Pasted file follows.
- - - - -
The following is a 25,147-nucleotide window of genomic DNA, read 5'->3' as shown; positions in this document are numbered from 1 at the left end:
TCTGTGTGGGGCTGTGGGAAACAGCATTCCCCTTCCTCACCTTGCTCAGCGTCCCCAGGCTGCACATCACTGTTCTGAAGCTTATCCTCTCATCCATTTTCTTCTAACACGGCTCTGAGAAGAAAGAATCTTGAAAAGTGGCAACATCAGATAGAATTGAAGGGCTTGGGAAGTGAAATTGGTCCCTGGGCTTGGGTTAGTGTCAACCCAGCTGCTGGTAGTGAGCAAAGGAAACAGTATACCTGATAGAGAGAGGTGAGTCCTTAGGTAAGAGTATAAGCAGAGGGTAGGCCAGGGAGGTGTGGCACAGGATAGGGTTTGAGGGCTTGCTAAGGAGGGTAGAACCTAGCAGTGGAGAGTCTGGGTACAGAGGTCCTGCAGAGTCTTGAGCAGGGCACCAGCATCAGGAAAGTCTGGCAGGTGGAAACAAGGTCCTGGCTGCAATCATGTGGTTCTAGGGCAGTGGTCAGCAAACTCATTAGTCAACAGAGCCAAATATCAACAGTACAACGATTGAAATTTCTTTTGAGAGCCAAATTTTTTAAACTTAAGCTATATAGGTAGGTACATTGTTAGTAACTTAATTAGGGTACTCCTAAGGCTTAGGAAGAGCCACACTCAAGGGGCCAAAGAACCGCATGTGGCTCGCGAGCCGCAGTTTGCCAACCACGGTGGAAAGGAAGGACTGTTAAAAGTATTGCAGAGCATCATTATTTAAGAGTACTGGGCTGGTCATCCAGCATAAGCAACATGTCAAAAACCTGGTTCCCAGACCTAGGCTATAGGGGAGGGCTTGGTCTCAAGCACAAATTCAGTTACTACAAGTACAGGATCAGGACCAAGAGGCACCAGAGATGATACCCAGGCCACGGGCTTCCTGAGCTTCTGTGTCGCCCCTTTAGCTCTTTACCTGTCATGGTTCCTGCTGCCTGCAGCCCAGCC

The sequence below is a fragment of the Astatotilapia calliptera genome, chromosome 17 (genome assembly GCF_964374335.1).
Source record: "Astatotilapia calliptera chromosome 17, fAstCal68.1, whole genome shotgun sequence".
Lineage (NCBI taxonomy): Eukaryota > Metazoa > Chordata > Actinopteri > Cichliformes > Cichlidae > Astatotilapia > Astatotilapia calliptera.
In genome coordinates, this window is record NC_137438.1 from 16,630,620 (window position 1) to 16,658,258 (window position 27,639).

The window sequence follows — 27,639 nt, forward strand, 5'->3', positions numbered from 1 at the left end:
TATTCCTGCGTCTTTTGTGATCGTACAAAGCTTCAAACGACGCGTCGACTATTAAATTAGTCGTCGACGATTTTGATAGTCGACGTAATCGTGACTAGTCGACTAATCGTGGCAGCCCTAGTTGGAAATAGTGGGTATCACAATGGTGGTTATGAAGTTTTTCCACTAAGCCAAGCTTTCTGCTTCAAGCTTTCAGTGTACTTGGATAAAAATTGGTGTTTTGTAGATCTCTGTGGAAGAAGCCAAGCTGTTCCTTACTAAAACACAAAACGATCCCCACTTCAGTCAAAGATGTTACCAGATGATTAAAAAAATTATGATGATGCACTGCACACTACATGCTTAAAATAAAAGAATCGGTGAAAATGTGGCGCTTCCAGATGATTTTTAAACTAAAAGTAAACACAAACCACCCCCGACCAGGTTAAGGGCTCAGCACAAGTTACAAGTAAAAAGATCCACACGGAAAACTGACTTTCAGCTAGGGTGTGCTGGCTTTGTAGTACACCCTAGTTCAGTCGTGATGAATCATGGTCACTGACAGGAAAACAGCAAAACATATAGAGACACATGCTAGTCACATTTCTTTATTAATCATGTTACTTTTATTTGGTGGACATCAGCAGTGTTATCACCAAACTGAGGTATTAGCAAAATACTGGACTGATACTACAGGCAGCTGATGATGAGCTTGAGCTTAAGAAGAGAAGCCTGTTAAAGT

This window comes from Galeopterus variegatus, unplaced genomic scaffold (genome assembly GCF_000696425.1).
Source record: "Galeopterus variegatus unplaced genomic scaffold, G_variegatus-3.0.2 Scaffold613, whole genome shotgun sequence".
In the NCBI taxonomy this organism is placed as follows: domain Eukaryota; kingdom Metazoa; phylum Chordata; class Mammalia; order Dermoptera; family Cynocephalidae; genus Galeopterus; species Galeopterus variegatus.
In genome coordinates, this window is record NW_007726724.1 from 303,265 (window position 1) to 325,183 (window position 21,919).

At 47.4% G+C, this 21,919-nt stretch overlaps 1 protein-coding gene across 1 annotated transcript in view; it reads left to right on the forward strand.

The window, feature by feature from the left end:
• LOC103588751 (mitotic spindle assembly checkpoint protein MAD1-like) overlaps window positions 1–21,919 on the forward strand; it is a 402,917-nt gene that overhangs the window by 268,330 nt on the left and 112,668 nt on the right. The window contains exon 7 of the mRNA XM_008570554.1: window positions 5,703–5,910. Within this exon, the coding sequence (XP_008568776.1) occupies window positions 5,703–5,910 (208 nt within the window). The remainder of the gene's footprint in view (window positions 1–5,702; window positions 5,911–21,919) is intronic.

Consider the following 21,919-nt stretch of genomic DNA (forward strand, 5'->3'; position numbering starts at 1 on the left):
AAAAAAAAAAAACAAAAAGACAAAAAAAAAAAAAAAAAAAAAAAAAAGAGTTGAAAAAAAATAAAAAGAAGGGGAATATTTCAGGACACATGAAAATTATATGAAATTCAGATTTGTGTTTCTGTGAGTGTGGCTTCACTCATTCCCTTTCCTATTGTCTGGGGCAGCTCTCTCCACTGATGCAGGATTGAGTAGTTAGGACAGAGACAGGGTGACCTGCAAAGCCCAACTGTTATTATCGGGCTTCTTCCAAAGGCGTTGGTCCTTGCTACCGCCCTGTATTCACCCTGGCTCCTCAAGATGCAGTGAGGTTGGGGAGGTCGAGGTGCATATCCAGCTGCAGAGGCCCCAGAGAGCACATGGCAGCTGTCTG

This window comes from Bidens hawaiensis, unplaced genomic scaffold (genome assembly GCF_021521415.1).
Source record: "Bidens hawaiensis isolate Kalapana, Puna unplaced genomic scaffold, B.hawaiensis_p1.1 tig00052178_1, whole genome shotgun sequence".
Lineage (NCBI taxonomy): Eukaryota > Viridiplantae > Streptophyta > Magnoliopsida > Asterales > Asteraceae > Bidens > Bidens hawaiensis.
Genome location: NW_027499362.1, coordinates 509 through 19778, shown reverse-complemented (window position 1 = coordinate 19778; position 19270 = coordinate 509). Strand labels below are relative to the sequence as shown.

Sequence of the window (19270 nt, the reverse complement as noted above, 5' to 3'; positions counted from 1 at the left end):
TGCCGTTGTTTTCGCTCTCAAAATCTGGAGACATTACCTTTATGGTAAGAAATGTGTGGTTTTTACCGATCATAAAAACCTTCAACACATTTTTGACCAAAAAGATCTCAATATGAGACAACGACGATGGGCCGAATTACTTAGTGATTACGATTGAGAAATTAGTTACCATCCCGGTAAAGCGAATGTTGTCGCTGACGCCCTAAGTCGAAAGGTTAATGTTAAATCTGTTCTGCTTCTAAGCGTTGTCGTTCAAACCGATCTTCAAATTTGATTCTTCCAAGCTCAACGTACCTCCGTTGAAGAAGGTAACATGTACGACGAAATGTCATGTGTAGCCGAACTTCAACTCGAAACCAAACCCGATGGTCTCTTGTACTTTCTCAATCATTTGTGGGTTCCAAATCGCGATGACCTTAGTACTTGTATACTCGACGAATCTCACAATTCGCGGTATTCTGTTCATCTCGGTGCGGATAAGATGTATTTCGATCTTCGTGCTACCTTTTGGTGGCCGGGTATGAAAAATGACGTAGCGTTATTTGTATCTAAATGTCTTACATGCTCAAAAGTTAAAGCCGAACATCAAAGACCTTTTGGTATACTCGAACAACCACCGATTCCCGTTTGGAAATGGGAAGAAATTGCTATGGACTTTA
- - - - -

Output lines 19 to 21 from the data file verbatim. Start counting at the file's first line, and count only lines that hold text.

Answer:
Source record: "Bidens hawaiensis isolate Kalapana, Puna unplaced genomic scaffold, B.hawaiensis_p1.1 tig00052178_1, whole genome shotgun sequence".
Lineage (NCBI taxonomy): Eukaryota > Viridiplantae > Streptophyta > Magnoliopsida > Asterales > Asteraceae > Bidens > Bidens hawaiensis.
Genome location: NW_027499362.1, coordinates 509 through 19778, shown reverse-complemented (window position 1 = coordinate 19778; position 19270 = coordinate 509). Strand labels below are relative to the sequence as shown.